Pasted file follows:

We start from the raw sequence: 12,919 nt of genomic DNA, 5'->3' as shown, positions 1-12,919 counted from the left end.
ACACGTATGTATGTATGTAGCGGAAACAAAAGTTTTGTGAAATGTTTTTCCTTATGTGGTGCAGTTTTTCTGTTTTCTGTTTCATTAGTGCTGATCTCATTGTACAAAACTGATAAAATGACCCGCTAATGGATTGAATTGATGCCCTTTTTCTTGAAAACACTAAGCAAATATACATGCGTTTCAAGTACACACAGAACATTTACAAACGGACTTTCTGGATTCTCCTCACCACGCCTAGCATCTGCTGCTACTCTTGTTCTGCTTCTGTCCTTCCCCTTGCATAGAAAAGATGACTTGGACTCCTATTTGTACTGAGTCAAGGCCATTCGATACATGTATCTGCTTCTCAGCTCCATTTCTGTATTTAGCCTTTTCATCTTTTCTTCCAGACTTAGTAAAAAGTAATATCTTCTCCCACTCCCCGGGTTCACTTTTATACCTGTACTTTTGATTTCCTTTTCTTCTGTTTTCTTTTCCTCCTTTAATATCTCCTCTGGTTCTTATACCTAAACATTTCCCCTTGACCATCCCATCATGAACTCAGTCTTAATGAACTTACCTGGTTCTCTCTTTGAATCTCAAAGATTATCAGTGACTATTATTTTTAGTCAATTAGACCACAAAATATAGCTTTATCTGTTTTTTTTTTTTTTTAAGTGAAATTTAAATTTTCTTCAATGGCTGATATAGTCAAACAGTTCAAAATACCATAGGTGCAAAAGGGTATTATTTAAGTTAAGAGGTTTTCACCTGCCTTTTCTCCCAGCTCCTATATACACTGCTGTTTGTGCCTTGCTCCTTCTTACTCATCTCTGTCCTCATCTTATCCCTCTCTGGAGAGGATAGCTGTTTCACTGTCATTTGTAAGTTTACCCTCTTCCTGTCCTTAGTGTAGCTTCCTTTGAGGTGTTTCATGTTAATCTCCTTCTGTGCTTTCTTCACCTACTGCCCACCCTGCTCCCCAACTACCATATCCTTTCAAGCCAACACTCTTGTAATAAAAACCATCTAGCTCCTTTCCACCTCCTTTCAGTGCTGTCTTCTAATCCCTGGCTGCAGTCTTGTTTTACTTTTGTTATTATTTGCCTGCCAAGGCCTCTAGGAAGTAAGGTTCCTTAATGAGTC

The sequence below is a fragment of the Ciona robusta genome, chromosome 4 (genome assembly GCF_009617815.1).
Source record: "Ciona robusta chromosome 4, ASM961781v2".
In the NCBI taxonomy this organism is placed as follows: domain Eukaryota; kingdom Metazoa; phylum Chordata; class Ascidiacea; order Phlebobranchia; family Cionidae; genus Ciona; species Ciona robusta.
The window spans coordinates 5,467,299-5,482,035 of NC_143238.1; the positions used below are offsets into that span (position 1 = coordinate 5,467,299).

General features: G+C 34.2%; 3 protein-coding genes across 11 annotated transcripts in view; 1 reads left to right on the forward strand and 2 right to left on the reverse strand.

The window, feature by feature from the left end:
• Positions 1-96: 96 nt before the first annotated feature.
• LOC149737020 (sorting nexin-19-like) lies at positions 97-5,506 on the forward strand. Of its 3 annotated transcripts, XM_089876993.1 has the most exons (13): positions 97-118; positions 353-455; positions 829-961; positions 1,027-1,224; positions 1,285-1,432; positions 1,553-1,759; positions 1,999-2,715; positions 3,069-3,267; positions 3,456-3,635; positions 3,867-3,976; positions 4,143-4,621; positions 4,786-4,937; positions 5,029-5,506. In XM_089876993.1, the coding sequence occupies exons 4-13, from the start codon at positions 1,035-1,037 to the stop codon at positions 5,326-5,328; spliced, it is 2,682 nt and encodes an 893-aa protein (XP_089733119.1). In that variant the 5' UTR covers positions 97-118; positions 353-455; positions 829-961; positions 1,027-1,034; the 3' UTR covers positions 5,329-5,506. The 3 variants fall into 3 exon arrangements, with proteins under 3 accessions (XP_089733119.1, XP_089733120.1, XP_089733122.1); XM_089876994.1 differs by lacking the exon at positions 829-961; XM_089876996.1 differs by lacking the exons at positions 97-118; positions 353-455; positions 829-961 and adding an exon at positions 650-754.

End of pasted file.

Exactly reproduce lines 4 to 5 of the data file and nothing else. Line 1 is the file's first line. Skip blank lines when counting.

Source record: "Ciona robusta chromosome 4, ASM961781v2".
In the NCBI taxonomy this organism is placed as follows: domain Eukaryota; kingdom Metazoa; phylum Chordata; class Ascidiacea; order Phlebobranchia; family Cionidae; genus Ciona; species Ciona robusta.